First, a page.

For a smooth curve given by parametric equations, a point is an inflection point if its signed curvature changes from plus to minus or from minus to plus, i.e., changes sign.

For a smooth curve which is a graph of a twice differentiable function, an inflection point is a point on the graph at which the second derivative has an isolated zero and changes sign.

Plot of f(x) = sin(2x) from −模板:Pi/4 to 5模板:Pi/4; the second derivative is f[[:模板:]](x) = –4sin(2x), and its sign is thus the opposite of the sign of f. Tangent is blue where the curve is convex (above its own tangent), green where concave (below its tangent), and red at inflection points: 0, 模板:Pi/2 and 模板:Pi

Plot of f(x)=sin(2x) from −π/4 to 5π/4; the second derivative is f"(x)=–4sin(2x), and its sign is thus the opposite of the sign of f. Tangent is blue where the curve is convex (above its own tangent), green where concave (below its tangent), and red at inflection points: 0, π/2 and π.

f(x)=sin(2x)−π/4 到 5π/4 的函数图像。该函数二阶导数为 f"(x)=–4sin(2x)，和 f 符号相反。曲线为凸时（函数在切线上方）切线颜色为蓝色，曲线为凹时（函数在切线下方）切线颜色为绿色，拐点颜色为红色：0，π/2 和 π。

## A necessary but not sufficient condition

If the second derivative, f"模板:''(x) exists at x0, and x0 is an inflection point for f, then f模板:''(x0) = 0, but this condition is not sufficient for having a point of inflection, even if derivatives of any order exist. In this case, one also needs the lowest-order (above the second) non-zero derivative to be of odd order (third, fifth, etc.). If the lowest-order non-zero derivative is of even order, the point is not a point of inflection, but an undulation point. However, in algebraic geometry, both inflection points and undulation points are usually called inflection points. An example of an undulation point is x = 0 for the function f given by f(x) = x4.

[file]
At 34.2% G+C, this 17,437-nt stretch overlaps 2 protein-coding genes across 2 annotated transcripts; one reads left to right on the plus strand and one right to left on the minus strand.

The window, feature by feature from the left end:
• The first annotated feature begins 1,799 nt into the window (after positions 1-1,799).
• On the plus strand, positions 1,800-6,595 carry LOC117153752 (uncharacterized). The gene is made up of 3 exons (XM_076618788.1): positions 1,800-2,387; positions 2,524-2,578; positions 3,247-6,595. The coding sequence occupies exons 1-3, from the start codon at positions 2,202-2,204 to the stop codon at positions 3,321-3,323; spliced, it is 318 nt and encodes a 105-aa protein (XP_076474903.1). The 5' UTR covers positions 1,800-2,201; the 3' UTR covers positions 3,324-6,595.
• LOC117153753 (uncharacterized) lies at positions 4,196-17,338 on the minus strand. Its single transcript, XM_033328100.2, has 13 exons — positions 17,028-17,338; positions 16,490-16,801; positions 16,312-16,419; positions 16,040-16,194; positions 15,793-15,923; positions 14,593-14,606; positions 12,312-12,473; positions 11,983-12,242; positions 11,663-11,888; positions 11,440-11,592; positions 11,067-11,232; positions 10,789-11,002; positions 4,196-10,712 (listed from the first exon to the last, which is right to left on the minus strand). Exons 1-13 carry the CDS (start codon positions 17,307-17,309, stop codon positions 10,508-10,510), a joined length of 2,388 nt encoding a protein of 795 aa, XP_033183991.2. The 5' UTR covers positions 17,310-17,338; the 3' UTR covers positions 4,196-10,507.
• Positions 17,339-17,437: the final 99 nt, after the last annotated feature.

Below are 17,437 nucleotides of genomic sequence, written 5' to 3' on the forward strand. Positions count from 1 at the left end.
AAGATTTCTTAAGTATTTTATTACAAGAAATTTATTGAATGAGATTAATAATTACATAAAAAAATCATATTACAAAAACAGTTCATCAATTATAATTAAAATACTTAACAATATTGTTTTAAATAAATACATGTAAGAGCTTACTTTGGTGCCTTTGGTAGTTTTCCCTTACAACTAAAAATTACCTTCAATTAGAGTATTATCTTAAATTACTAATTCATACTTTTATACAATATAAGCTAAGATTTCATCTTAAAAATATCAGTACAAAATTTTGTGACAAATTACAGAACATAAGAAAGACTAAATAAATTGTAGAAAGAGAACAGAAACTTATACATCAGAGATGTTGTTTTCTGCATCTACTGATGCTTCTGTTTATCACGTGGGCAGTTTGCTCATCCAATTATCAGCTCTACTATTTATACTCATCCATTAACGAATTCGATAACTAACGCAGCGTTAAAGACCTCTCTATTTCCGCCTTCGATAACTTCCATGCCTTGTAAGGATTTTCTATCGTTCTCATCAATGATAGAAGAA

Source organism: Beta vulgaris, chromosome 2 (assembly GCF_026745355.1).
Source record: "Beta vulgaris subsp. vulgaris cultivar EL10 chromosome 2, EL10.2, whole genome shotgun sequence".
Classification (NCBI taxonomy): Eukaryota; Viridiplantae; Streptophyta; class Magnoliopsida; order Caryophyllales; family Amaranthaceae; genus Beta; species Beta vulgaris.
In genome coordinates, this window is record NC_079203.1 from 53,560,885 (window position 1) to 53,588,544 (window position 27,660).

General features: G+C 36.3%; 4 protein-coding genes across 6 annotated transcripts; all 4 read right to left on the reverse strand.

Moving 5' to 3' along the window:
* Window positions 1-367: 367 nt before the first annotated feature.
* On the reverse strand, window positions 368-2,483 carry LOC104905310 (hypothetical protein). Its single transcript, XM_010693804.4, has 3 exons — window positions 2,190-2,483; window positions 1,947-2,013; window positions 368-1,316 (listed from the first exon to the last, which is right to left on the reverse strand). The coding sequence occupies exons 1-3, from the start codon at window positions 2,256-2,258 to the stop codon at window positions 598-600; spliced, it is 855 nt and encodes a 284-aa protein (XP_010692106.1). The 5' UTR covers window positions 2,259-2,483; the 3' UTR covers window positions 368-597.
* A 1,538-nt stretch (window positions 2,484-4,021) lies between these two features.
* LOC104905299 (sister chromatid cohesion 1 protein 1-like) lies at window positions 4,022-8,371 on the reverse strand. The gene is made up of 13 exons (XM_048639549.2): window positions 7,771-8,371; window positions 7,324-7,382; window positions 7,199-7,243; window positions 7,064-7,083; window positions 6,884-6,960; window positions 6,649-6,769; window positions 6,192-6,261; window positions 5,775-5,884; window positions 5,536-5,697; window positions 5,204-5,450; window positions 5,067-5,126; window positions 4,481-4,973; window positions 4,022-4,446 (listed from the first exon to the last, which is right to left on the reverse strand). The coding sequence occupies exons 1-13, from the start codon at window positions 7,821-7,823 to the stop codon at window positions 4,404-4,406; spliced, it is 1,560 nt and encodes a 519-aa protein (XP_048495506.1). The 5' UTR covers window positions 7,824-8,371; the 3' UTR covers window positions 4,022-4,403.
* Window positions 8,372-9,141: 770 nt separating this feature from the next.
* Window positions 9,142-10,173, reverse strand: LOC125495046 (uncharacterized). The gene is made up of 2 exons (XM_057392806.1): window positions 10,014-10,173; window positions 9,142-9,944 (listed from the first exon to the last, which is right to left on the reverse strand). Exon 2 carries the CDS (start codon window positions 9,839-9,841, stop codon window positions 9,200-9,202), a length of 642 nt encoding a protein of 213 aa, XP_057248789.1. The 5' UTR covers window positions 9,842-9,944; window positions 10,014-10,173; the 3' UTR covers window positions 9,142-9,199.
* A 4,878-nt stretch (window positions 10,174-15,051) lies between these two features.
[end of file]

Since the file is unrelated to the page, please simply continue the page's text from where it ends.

In the preceding assertions, it is assumed that f has some higher-order non-zero derivative at x, which is not necessarily the case. If it is the case, the condition that the first nonzero derivative has an odd order implies that the sign of f模板:'(x) is the same on either side of x in a neighborhood of x. If this sign is positive, the point is a rising point of inflection; if it is negative, the point is a falling point of inflection.

Inflection points sufficient conditions:

1) A sufficient existence condition for a point of inflection is:

1）第一充分条件：

If f(x) is k times continuously differentiable in a certain neighborhood of a point x with k odd and k ≥ 3, while f(n)(x0) = 0 for n = 2, …, k − 1 and f(k)(x0) ≠ 0 then f(x) has a point of inflection at x0.

2) Another sufficient existence condition requires f模板:''(x + ε) and f模板:''(x − ε) to have opposite signs in the neighborhood of x (Bronshtein and Semendyayev 2004, p. 231).

2) Another sufficient existence condition requires (x + ε)}} and (x − ε)}} to have opposite signs in the neighborhood of x (Bronshtein and Semendyayev 2004, p. 231).